Judge Clark Douglas can feel it in the air tonight. Y'know, the humidity.
"Phil Collins' solo career seems to be more commercial, and therefore more satisfying, in a narrower way."—Noted music critic Patrick Bateman
I kind of feel bad for Phil Collins. Not too bad, mind you—surely all his troubles are greatly alleviated by the large piles of money he has sitting around—but the man has been vilified to an alarming degree over the years. Yes, his material is often cited as the epitome of bland, but he's also written some strong melodies and affectingly introspective lyrics. Collins is clearly a talented guy, subjected to harsh criticism primarily because his music is so incredibly overexposed; most adult contemporary radio stations are still pumping plenty of Collins' hits. Granted, there have been moments where hearing "Sussudio" has made me want to bang my head against a wall, but that's only because I've been subjected to it a billion times. Given that level of exposure, there are countless other derivative pop songs which prove equally irritating.
I say this because, for a star of his stature, the liner notes written for Phil Collins: Live at Montreux 2004 seem strangely apologetic. Collins hopes we enjoy the concert, despite the fact that there will inevitably be songs we skip over. He goes on to suggest we give some of those tunes a chance, in the hopes we discover they've aged well or work better in concert. For a guy with more Top 40 hits than any other artist of the 1980s (if you include his hits with Genesis), this is an intro lacking in self-confidence. While the concert (recorded as part of Collins' cheekily-titled "First Final Farewell Tour") isn't a stunner, it showcases an impressive catalogue of Collins' many solo successes.
The show opens and closes with Phil Collins pounding through extended drum solos, a welcome reminder of what a vital force he can be on that side of the musical spectrum. We don't see much of that talent throughout the concert, but the bookends do leave a lasting impression. For the remaining two hours, Collins croons his way through one hit after another: "Against All Odds," "Don't Lose My Number," "You'll be in My Heart," "True Colors," "Another Day in Paradise," "Two Hearts," "Sussudio"…the list goes on. There may not be a tremendous deal of variety in this presentation (save for an incredibly silly bit of hat-changing during "Wear My Hat"), but it's a rock-solid performance from start to finish. Remarkably, 2004 Collins sounds more or less the same as 1984 Collins, and the music hasn't been tampered with much at all. In fact, given the backup dancers' particularly dated costumes and the show's overblown color scheme, the whole thing feels very much like an '80s affair.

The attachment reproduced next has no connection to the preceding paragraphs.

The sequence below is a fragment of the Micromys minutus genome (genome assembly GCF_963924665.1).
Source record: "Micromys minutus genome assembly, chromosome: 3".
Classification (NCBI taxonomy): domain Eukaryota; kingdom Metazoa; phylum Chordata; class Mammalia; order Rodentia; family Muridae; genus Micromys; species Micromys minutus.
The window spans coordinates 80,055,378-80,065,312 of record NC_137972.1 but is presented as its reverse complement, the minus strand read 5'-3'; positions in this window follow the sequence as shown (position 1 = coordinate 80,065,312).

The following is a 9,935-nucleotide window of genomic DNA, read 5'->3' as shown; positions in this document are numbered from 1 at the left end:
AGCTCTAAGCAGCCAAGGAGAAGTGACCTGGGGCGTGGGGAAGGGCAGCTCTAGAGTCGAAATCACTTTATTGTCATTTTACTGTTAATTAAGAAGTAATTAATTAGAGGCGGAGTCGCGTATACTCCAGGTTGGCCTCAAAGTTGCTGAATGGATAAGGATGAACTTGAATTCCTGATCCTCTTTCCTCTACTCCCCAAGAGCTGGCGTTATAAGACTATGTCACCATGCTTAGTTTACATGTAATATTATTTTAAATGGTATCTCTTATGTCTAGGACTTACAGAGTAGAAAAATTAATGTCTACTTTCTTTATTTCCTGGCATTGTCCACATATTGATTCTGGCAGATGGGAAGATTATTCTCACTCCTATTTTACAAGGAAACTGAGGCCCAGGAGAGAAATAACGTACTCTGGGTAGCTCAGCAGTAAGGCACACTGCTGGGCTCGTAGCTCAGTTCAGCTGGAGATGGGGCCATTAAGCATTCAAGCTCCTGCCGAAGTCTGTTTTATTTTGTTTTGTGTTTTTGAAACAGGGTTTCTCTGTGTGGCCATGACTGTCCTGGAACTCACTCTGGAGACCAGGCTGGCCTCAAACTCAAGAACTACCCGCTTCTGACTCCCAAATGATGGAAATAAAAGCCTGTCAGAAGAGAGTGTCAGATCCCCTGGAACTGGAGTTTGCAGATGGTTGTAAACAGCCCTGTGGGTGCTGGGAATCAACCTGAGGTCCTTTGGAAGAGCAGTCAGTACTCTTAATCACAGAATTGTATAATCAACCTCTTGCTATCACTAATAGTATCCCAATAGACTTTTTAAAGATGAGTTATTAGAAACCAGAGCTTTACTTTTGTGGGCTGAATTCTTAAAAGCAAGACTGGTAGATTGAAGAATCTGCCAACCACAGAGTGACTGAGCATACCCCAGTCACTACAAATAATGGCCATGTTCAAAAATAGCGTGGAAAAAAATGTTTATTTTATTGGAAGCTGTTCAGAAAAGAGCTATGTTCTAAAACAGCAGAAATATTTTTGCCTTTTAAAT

For me, the unquestionable highlight is Collins' performance of "In the Air Tonight." This remains a legitimately great song, and it's a thrill to see Collins play the drums and sing at the same time. When just holding a microphone, he's an amiable though not particularly memorable crooner. When at the drums, he's filled with passion and energy. Collins tears through "In the Air Tonight" with a raw energy the rest of the show never quite reaches, and the elevated crowd response reflects that.
Phil Collins: Live at Montreux 2004 (Blu-ray) has received a respectable 1.78:1/1080i high definition transfer. The level of detail is impressive, and you can see every drop of sweat on Collins' face (he's soaked after twenty minutes, and remains so for the rest of the performance). There are a few moments of softness, though the lighting may be largely responsible. More frustrating is the 5.1 DTS-HD Master Audio track, which leans heavy on the bass to the point of distraction. I'm all for concert discs with an aggressive bass, but not when it overwhelms the vocals. It's rarely bad enough to bother the average viewer, but audiophiles will be perturbed.
The lone bonus feature is a big one: a 1996 concert of swinging, jazzy instrumental arrangements performed by the Phil Collins Big Band…led by Quincy Jones! Collins plays the drums, though Tony Bennett does appear to croon "There'll Be Some Changes Made." A compelling look at a brief but intriguing chapter in Collins' career, the concert is presented in rather lackluster standard definition. That's a shame, because it could be argued this performance is even more compelling than the main HD feature.
Phil Collins: Live at Montreux 2004 provides exactly what it's supposed: an extensive, impressive overview of a musical superstar's career. Though Collins' reputation has taken a drubbing, his music remains as stellar and hook-filled as ever. Fans should definitely give this one a look.
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